b_rubenstein wrote:It makes no difference in whether the fan is pushing or pulling.
This is not really correct. From here: http://martin.skinneelabs.com/Radiator- ... eview.html
Image

We can see that with this specific fan and radiator, push vs pull does definitely make a difference, and shrouds also make a difference. Martin concluded that:
Push Vs Pull - This depends on fan speed/power. The high speed fans at 2000RPM with a 38mm fan thickness provided the best performance in a push condition. The slow speed fans with 1350RPM with a 25mm fan thickness provided the best performance in a pull condition. I would estimate that performance line is likely to cross in the 1500-1700RPM range where they are equal. So.... slow speed = pull, high speed = push, medium speed = it doesn't really matter.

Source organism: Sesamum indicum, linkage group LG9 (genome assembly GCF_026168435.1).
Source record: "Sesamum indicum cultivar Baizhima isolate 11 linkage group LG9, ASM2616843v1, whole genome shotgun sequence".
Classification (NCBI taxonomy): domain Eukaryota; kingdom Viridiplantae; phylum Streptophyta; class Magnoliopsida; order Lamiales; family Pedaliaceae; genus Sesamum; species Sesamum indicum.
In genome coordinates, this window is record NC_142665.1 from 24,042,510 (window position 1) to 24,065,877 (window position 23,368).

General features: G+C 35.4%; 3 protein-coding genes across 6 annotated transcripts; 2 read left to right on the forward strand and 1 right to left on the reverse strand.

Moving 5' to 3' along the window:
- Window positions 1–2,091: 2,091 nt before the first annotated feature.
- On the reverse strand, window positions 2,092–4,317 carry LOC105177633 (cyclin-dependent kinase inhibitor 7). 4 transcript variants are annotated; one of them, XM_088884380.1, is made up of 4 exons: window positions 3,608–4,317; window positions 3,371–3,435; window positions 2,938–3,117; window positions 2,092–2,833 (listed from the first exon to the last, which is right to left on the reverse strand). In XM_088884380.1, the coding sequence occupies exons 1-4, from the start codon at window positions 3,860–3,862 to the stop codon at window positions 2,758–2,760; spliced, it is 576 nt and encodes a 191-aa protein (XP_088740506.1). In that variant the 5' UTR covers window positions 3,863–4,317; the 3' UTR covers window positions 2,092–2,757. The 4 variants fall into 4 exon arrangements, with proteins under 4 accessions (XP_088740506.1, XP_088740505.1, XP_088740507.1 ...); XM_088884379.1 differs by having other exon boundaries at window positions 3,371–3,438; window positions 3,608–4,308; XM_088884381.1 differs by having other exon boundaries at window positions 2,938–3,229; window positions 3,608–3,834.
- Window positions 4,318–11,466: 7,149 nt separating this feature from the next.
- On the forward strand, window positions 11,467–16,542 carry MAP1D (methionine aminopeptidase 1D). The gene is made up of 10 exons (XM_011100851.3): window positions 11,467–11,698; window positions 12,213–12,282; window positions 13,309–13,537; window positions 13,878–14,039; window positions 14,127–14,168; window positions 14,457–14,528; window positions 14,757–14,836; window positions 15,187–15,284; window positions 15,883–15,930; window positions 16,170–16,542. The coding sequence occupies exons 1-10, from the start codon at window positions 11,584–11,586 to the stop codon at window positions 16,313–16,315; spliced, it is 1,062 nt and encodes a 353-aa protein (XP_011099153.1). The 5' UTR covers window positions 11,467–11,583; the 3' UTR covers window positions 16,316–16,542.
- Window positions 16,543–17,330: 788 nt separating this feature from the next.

Of course, this is with these specific fans (Yate Loons), and on a specific radiator. Changing either of these will likely change the results.... so my post is basically pointless, what everyone else said is right "test test test" :)

b_rubenstein
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Post by b_rubenstein » Thu Apr 22, 2010 2:24 pm

OK, it makes more than no difference, but very little: 2.2% with only a fan running at 1350 RPM. As can be observed from his other graphs, and the quote you include, the effect is highly dependent on the fan's RPM.

Once you get into the RPM range of fans in quiet PC's (1000 RPM, or less) there may not be any inherently better configuration.

ascl
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Post by ascl » Thu Apr 22, 2010 2:29 pm